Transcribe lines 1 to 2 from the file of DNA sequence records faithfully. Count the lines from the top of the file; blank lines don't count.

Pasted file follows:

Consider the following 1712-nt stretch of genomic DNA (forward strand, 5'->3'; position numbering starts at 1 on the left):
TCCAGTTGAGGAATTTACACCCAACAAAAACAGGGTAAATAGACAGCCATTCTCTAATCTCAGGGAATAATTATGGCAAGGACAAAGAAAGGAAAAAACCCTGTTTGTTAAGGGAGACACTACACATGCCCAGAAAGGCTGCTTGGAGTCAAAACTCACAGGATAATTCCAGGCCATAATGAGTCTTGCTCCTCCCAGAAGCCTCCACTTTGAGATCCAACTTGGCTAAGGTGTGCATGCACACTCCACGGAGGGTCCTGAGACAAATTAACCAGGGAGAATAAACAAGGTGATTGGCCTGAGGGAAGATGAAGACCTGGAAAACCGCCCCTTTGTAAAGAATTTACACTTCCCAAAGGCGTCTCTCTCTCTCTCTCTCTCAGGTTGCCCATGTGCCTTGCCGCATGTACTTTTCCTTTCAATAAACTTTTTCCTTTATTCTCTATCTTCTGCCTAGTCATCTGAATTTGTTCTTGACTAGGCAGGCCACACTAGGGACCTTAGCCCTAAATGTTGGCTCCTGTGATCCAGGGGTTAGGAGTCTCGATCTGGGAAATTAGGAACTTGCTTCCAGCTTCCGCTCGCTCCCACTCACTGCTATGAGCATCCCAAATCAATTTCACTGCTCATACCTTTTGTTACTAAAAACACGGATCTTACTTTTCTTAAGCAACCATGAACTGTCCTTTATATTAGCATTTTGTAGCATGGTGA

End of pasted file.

Consider the following 1712-nt stretch of genomic DNA (forward strand, 5'->3'; position numbering starts at 1 on the left):
TCCAGTTGAGGAATTTACACCCAACAAAAACAGGGTAAATAGACAGCCATTCTCTAATCTCAGGGAATAATTATGGCAAGGACAAAGAAAGGAAAAAACCCTGTTTGTTAAGGGAGACACTACACATGCCCAGAAAGGCTGCTTGGAGTCAAAACTCACAGGATAATTCCAGGCCATAATGAGTCTTGCTCCTCCCAGAAGCCTCCACTTTGAGATCCAACTTGGCTAAGGTGTGCATGCACACTCCACGGAGGGTCCTGAGACAAATTAACCAGGGAGAATAAACAAGGTGATTGGCCTGAGGGAAGATGAAGACCTGGAAAACCGCCCCTTTGTAAAGAATTTACACTTCCCAAAGGCGTCTCTCTCTCTCTCTCTCTCAGGTTGCCCATGTGCCTTGCCGCATGTACTTTTCCTTTCAATAAACTTTTTCCTTTATTCTCTATCTTCTGCCTAGTCATCTGAATTTGTTCTTGACTAGGCAGGCCACACTAGGGACCTTAGCCCTAAATGTTGGCTCCTGTGATCCAGGGGTTAGGAGTCTCGATCTGGGAAATTAGGAACTTGCTTCCAGCTTCCGCTCGCTCCCACTCACTGCTATGAGCATCCCAAATCAATTTCACTGCTCATACCTTTTGTTACTAAAAACACGGATCTTACTTTTCTTAAGCAACCATGAACTGTCCTTTATATTAGCATTTTGTAGCATGGTGA